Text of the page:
So here I am, today is the day. Or rather, Sunday was the day. The Big Hill awaits. It’s another early start and another tiptoe out of the front door. I imagine most of the sensible people in the street are still fast asleep, a well-earned hangover patiently waiting for them when they wake up. And years of practice have taught me that is generally the correct approach to weekend mornings.

But not for me, not today. I set out at a reasonable pace before reminding myself how far I was going to go. The route I was taking was a familiar one for the locals – it’s an out and back with a big loop at the furthest point and a high bridge over the main road to constitute the Big Hill. This would need tackling twice, once in each direction. 

As the sun began to warm the world, I left the familiar river behind and ran into the countryside, past fields, hedges, rabbits, and the occasional other runner. This was a different, braver route, and we knew it – a knowing nod between runners that we had taken on a bigger challenge this morning. 

I wasn’t sure how long the loop was at the end and had wondered whether I’d need to do it twice to get my distance up, however once was more than enough and I trotted home, back over the Big Hill with some slight grief, to a total distance of 13km.

By far my furthest run this year, but more importantly was how consistent my km splits were. Getting much better than earlier weeks, I had a variance today of 15 seconds between my fastest and slowest laps. 

So the question now is, how far should I be going on these long runs? That was probably about right for me with my goal I discussed last week. No doubt I’ll have a complete change of heart in a week or two and set out to go even further with even more hills – I must be careful though. Better to have a hangover on a Sunday morning than an injury!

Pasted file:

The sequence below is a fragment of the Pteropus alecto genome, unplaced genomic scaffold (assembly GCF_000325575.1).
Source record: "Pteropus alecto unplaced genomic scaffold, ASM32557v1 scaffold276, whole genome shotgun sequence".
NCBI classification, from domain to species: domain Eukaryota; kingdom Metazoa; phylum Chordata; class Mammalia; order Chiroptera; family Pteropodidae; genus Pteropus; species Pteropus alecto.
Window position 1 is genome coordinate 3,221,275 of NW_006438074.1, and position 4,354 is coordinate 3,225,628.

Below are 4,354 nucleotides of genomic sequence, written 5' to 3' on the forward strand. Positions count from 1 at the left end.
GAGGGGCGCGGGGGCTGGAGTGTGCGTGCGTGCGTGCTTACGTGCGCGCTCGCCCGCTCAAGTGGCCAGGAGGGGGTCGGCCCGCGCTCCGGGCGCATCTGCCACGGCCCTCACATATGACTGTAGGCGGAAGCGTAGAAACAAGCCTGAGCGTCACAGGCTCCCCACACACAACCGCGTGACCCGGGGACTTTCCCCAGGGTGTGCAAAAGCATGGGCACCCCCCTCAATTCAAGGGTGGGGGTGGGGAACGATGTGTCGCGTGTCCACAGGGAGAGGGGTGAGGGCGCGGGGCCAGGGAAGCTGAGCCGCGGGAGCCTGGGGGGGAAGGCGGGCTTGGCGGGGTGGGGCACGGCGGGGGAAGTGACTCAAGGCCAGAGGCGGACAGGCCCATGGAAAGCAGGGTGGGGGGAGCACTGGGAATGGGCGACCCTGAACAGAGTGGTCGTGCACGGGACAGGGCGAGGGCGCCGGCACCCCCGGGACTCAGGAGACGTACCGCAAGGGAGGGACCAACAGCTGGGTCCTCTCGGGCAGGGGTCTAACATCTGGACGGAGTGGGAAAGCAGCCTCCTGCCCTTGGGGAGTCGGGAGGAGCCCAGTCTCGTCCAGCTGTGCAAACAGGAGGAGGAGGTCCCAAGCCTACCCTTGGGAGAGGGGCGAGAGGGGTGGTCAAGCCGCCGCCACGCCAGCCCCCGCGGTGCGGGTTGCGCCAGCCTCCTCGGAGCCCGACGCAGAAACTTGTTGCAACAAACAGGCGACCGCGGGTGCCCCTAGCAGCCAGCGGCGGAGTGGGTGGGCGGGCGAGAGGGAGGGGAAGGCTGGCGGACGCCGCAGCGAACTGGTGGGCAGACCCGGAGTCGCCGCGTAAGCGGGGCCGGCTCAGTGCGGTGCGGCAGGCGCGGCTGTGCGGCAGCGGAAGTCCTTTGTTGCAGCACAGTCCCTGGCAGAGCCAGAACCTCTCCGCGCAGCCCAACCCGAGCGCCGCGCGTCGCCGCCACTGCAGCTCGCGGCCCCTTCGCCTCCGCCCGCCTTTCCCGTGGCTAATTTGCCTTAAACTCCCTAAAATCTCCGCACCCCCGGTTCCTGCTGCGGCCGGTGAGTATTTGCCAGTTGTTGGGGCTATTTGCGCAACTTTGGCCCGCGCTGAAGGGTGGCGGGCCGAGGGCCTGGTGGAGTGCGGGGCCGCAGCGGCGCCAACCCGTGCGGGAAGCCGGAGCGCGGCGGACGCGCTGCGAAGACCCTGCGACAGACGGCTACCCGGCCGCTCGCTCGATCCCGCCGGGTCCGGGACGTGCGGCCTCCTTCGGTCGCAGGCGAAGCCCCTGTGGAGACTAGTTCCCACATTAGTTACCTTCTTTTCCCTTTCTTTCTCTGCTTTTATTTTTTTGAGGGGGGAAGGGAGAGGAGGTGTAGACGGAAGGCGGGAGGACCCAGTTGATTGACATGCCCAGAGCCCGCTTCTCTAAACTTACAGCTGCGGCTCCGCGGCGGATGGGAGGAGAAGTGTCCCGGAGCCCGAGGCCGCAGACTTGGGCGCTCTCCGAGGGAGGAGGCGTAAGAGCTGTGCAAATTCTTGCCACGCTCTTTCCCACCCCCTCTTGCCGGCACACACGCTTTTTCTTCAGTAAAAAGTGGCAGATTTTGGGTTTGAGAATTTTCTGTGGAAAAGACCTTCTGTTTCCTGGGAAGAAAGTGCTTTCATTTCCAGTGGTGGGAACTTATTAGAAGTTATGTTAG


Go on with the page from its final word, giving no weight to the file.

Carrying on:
Goals just wanna have fun

An important part of a running blog is carefully explaining the running goals the author may have in an attempt to either a) muster some moral support in the comments, or b) give themselves a moral and mental boost, as once it’s published there’s clearly no going back. 

So here I am, taking the time to articulate a goal that is as personal a thing as it can get – I’m not aiming to beat someone else in a barefoot race up Ben MacDui, not planning on coming in the top 100 of the 2023 Brighton Marathon, and I’m certainly not attempting to beat Sally Gunnel’s 1992 gold medal winning time in the 400m hurdles. 

Of course I’m not, these are clearly out of my reach. I’m doing something much more straightforward. I’m going head to head with the toughest opponent in the world. Me. 

Specifically me from twelve years ago. Twelve long years. Twelve years of age pressing against me and whittling my self backwards. 

The detail behind this is that I run the same hilly 10k race every Autumn and every year I fail to beat my inaugural time. After setting that benchmark, I’ve never had a pb. Well this year it’s going to be different.